Kidd’s first venture in piracy occurred when, after a couple of failed attempts, he took a small prize, sometime before docking for repairs in the Laccadive Islands. Then, in August 1697, he overhauled a Moorish vessel commanded by an Englishman, Captain Thomas Parker. With that act, he most certainly broke both international marine law and the terms of his Royal Commission. Kidd forced Parker and a Portuguese called Don Antonio, the only Europeans on board, to take on with him.
Shortly afterwards, sailing to Carawar on India’s Malabar coast, he took another English vessel off Bombay. However, Kidd’s most infamous act of piracy was yet to come. He captured another Moorish ship, commanded by a Dutchman called Schipper Mitchell, and crewed by Moors. Piling one felony upon another, he craftily forced the lone French passenger to sign a paper declaring he was the Captain. This was sworn before witnesses and Kidd kept the document as proof that he’d legitimately captured a French ship. Following those escapades, Kidd plundered a number of boats along the coast of Malabar, including a Portuguese vessel, which he kept for a week, before letting her go.
At Kidd’s trial, Doctor Bradinham, a prosecution witness, testified that Kidd had fired on English ships, kidnapped an English captain, tortured passengers, executed a native that had been tied to a tree, and burned a village. Doctor Newton, the lead prosecutor stated that Kidd “committed many great piracies and robberies, taking the ships and goods of the Indians and others at sea, Moors and Christians, and torturing cruelly their persons to discover if anything had escaped his hands; burning their houses, and killing after a barbarous manner the Natives on shore.”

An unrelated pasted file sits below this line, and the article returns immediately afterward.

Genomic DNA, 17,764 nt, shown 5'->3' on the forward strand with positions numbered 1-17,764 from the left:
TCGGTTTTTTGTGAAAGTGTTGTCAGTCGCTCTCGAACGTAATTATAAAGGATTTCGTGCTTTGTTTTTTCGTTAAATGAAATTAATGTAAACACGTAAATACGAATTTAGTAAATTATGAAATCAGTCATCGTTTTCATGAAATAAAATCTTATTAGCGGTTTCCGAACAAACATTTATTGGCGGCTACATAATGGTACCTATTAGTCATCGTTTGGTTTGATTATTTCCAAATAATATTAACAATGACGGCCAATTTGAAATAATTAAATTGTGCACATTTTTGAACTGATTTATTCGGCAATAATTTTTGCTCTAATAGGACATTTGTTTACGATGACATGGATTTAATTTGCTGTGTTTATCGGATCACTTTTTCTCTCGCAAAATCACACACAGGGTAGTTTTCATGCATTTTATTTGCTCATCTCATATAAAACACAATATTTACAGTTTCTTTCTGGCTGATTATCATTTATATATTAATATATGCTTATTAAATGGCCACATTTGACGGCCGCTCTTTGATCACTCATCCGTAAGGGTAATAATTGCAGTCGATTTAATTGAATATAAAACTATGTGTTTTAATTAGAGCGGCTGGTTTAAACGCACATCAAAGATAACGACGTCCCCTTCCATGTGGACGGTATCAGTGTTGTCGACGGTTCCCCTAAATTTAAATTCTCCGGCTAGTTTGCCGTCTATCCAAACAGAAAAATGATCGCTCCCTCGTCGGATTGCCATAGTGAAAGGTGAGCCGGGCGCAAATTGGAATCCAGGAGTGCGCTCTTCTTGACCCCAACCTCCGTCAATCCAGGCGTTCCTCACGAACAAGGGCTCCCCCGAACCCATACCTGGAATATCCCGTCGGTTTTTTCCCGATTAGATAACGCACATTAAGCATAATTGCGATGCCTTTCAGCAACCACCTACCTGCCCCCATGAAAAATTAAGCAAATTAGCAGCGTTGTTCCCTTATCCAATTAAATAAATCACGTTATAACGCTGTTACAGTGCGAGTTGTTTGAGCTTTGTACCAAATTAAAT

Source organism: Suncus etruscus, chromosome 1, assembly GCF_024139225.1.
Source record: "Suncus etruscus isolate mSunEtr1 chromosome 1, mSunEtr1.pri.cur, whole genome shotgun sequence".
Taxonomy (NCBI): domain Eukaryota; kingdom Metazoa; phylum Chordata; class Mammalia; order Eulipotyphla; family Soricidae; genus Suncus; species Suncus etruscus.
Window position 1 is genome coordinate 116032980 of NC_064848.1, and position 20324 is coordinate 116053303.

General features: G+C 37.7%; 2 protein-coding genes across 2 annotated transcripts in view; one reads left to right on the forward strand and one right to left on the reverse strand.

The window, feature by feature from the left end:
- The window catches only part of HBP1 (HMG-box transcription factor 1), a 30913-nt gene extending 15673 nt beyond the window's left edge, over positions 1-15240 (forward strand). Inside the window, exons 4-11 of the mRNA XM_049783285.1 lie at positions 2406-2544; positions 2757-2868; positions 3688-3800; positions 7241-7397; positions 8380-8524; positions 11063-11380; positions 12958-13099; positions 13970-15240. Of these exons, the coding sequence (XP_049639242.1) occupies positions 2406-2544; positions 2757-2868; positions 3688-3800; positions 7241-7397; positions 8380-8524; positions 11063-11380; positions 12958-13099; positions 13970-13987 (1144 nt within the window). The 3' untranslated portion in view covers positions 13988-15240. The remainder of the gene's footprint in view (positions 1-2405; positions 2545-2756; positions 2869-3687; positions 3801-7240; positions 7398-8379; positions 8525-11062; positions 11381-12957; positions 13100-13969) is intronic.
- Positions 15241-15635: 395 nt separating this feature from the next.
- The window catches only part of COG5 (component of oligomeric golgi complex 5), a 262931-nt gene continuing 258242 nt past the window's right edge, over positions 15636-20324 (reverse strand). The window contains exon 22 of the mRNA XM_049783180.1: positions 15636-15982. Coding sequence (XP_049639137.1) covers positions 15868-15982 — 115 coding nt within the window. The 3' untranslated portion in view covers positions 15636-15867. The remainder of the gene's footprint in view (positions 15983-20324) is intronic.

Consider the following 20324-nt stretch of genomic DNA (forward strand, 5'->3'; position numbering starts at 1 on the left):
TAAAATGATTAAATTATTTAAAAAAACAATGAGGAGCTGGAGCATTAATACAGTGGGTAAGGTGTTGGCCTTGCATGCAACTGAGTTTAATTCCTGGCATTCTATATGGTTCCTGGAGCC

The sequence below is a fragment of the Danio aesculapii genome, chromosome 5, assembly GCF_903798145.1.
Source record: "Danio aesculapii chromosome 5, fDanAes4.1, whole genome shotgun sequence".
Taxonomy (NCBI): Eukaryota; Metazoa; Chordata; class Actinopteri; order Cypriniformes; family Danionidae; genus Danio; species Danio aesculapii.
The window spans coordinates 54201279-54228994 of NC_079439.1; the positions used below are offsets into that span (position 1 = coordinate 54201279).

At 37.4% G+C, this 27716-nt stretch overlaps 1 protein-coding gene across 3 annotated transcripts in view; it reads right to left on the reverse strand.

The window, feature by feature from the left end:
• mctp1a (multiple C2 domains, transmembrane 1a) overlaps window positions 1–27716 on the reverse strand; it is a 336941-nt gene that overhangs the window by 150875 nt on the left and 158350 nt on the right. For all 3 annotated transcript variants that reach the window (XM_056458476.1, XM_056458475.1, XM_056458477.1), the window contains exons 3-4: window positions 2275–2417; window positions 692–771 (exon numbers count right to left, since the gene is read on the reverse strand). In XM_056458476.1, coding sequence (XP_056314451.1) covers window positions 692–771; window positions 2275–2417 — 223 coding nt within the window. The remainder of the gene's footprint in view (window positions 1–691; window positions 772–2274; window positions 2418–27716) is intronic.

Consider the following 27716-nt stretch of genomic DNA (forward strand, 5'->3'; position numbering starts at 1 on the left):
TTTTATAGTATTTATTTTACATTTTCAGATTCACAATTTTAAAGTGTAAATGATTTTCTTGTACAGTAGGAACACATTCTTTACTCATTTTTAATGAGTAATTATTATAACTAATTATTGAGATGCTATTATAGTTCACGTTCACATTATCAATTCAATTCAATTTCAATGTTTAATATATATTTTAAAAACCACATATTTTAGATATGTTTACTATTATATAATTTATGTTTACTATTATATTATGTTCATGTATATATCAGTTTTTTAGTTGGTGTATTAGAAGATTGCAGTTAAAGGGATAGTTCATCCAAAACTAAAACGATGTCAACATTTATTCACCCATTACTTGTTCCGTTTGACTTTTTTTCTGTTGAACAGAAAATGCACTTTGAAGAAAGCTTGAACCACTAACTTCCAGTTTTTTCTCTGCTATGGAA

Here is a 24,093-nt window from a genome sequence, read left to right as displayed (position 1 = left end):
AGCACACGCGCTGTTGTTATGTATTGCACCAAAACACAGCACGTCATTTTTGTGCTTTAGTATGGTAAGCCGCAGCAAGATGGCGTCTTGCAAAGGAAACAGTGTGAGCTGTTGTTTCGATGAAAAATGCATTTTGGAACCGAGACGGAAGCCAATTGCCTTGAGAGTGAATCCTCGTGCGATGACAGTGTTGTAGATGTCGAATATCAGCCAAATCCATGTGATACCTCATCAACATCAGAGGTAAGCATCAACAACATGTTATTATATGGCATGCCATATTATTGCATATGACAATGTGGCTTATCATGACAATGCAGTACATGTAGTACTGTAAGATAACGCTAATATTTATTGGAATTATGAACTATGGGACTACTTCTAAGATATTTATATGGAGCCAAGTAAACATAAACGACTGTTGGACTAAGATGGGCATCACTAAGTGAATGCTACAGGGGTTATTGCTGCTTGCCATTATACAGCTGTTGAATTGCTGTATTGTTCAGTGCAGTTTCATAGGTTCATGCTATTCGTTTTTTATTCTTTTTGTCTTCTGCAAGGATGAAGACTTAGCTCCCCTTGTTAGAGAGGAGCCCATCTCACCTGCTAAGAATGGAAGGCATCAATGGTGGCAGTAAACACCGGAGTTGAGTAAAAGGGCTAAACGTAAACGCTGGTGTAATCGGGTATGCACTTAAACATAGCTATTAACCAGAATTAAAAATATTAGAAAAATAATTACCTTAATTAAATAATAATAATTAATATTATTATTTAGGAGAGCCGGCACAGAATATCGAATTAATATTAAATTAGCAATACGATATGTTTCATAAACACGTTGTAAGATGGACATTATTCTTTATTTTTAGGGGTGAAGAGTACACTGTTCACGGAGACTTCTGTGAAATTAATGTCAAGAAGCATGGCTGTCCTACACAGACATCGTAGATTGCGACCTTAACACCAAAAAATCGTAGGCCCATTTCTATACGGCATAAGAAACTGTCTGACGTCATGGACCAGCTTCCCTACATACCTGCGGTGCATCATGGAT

His most lucrative capture was in fact a legal act, but it was the event that led to the East India Company crying “pirate!” In the circumstances, Kidd could be excused for responding “injustice!” as the ‘Quedah Merchant’ sailed under French papers and, in 1698, her cargo was fair game. A reasonable view of Kidd’s conduct is that when he failed to encounter any pirates, he became desperate, due to the terms of his engagement, which meant he was forfeit if he returned empty handed. Rather than lose face and run the hazard of poverty, he resolved to turn pirate, since he found no honest success. That doesn’t quite explain the incongruity in his apparent lack of effort in chasing down the pirates after whom he was dispatched. Either way, he was a pirate.
Captain Kidd died, twice hung, on the scaffold at Execution Dock on the banks of The Thames, a convicted pirate and murderer, protesting his innocence. The French passes that he was convinced would clear his name (one legitimate from the ‘Quedah Merchant’, the other criminally forced) disappeared, along with his journal, before his trial. An American, Ralph D. Paine, discovered the passes, in 1911, in the Public Records Office in London.